Thursday, July 22, 2010

Where do ideas come from?

I was talking to my brother in law down at the beach last week about ideas.  He's a fourth grade teacher and one of the things he teaches his kids is creative writing.  I always find talking to him fascinating because he so often has to get at the origin of things.  It's one thing to talk to a teenager or an adult about writing a story because they've been exposed to them so much -- they know the basics -- but he often has to start at the very beginning and I'm not sure I'd know how to do that.

So we ended up talking about ideas -- how to find ideas to write about which is something he talks to his kids about.  It got me thinking, how do you find ideas?  It's a question a lot of writers get asked and the answers vary from "Walmart" to "my dreams" to "who the heck knows?"

I think my ideas come from wanting to know more.  I see or read or hear or feel something and it doesn't leave my head -- it tugs at me for a bit like a little string unravelling and I have to follow it.  Sometimes the string is short and sometimes long but I never know in the beginning.

For example, I don't even remember what kind of research I was doing when I stumbled upon a link for "brazen bull" on wikipedia.  I realized I didn't know what a brazen bull was and that if it had it's own wiki page, there had to be something there.  So I clicked.  Turns out it's a horrific torture device.  Like crazy crazy cruel (don't click that link unless you have a strong stomach!)

The first thing I did was email the link to my husband, JP, saying "There's a story there. I don't know what it is, but it's there."  I couldn't describe why I felt that way, it was just that when I read that article I could see the whole of things; I could see more than just the object, I could see the people who created it and feared it and died in it.

What I find interesting is when something that sparks my imagination clearly sparks someone else's.  The other night JP and I were talking about the brazen bull when he brought up something else he hadn't know the origin of.  Once he told me what it meant an entire book unfolded in my head.  I'm talking from title through the setting, the climax, the end.

I've never had a book so powerfully come together in my head that fast.  I started to get excited and then JP said "Er, I think there's already a book about that," but I wasn't to be deterred.  Just in case, though, I looked to see if there was a book and yep, sure enough.  Not just a book but one with a Newbery nod.  Sigh.  Clearly I'm not the only person who'd been sparked by that idea (I'm still hoping I can find a way to make that idea work down the road).

Sometimes these little sparks of ideas fizzle out -- there's not enough there to sustain interest or to hold up the plot of a book.  Sometimes they spark other ideas and steamroll into something totally unexpected.  The Forest of Hands and Teeth all started with the idea of what it would be like trapped in a village where zombies were the norm, not the new horror.

Sometimes the sparks just add flavor to a current project -- I found a working title for a new project when I was following interesting sounding links doing research and I came upon a definition of something that just perfectly fit the book (and no, not sharing - sorry!).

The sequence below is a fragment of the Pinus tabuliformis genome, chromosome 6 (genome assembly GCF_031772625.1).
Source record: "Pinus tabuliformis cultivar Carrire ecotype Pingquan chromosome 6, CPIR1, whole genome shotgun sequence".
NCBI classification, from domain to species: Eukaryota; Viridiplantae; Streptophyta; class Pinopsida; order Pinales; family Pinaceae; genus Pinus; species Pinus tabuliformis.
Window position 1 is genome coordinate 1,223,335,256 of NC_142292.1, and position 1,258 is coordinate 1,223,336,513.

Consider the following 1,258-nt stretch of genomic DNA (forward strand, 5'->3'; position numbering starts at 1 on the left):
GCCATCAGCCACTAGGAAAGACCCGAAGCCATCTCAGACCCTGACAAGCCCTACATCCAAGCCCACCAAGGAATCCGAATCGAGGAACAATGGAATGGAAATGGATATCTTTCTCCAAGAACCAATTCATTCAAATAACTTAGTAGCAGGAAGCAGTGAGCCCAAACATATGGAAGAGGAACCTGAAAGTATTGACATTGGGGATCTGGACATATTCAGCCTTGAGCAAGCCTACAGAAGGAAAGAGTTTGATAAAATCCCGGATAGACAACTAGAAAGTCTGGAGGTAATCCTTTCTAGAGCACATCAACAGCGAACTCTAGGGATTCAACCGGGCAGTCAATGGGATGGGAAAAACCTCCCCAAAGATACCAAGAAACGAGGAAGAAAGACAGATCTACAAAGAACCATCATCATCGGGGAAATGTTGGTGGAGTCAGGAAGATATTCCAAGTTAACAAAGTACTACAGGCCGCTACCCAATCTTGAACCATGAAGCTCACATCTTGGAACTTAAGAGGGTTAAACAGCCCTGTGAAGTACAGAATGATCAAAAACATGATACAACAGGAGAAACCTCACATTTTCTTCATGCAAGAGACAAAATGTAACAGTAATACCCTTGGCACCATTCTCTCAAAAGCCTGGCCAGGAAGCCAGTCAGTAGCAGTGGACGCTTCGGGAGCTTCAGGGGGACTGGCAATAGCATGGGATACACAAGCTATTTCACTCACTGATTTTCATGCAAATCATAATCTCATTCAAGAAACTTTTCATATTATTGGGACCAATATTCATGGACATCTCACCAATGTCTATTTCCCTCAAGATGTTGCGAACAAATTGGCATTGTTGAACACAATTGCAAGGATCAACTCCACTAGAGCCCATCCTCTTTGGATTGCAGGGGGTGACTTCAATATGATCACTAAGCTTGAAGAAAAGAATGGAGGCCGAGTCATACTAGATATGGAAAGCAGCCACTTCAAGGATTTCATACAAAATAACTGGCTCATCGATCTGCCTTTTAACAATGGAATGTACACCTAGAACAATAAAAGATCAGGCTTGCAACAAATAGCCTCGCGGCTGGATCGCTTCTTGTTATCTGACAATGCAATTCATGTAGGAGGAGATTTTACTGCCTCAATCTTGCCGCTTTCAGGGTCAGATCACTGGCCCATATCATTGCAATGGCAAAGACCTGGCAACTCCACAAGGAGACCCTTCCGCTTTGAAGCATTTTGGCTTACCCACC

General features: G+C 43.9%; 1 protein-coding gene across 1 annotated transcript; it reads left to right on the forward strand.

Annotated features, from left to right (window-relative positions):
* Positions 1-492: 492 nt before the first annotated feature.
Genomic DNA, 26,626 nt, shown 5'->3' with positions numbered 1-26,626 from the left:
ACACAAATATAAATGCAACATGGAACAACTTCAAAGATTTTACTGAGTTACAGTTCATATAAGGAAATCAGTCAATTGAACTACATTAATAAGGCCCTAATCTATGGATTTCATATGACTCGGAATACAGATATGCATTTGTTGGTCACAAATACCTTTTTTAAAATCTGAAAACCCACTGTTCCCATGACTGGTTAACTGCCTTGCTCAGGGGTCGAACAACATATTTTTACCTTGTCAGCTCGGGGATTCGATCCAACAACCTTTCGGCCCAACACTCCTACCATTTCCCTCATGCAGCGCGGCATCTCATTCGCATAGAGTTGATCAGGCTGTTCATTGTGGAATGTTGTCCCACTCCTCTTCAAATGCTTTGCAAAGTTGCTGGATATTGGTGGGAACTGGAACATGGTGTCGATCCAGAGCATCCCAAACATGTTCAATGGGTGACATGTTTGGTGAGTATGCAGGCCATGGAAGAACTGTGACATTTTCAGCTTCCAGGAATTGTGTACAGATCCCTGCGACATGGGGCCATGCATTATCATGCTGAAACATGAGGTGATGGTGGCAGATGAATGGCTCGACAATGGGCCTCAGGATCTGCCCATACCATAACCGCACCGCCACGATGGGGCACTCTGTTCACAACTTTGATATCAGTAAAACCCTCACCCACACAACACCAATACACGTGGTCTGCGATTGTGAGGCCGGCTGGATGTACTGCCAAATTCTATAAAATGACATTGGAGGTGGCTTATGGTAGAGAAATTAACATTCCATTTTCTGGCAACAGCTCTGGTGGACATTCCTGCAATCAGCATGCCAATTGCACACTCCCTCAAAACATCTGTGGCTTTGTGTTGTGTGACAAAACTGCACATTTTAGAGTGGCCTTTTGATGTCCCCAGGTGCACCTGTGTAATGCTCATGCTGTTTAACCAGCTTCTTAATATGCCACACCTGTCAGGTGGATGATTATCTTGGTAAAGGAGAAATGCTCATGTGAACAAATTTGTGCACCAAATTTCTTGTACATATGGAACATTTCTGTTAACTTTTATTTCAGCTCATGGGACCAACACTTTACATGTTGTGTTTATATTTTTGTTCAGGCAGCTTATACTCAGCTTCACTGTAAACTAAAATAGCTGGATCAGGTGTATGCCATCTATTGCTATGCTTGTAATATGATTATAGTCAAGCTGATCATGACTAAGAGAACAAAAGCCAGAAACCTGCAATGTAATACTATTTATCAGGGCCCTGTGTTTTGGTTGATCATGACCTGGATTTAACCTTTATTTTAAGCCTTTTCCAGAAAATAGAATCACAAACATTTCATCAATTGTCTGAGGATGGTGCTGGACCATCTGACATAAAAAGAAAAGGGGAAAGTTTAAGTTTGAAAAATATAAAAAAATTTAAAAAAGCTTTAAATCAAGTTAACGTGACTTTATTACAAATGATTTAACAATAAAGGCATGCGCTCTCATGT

So if you're casting about for a new idea try to pay attention to those little things that grab at you.  The little things that make you wonder "who" or "why" or "how."  Maybe they won't turn into the perfect new idea you're looking for but they could lead you in the right direction :)

5 comments:

Demon Hunter said...

My ideas come from everywhere. And I love those sparks you mentioned. Sometimes they are the whole story and sometimes they do add a little flavor. Awesome.

Cannot wait to see what you've come up with as far as a new book. :-D

~Tyhitia (Con Carolinas)

Jeana Nielsen (Alberta, Canada) said...

My ideas can come froma anything, but I find that reading your books always sets a flame of inspiration. So does reading novels by Garth Nix and Stephen King. All I know as a writer is this: In order to have ideas you must create from what has already been created, instead of trying to create something that nobody has touched upon...which is kind of impossible. Not in the sense of stealing another writers work, but using something that you find that gets you writing, allowing you to take that idea and throw your own characters, plot and spins on it.

Ideas are a crazy thing, and truly they can come from anywhere or anything. You are an inspiration and your writing takes my breath away.

Ella Press said...

This is so true! I've started carrying a little notebook around so I can write down anything that comes to mind, wherever I am.
Sometimes I get down thinking "oh, I'm sure there's already a story about this out there", "my idea's probably not as original as I thought", and stuff like that, but I see now that it doesn't really matter if someone else's already written it. What matters is what you do with that idea, how it unfolds when writing it.

M. Gray said...

Thank you for the post! I, too, find ideas from pursuing topics I'm interested. My current WIP references seven classic romantic tragedies just because I was so interested in their ends!

Amber said...

I used to be a 4th grade teacher also, and I agree that the whole writing process is something difficult to teach. Some kids have those crazy imaginations that can take a little spec and grow it into somehting amazing. And some kids you have to pull teeth to get them to write a sentence with more than three words. Each of my students had a writing notebook that they would use to write down even the smallest ideas. That was one of my favorite parts of teaching, showing kids how to use their imaginations.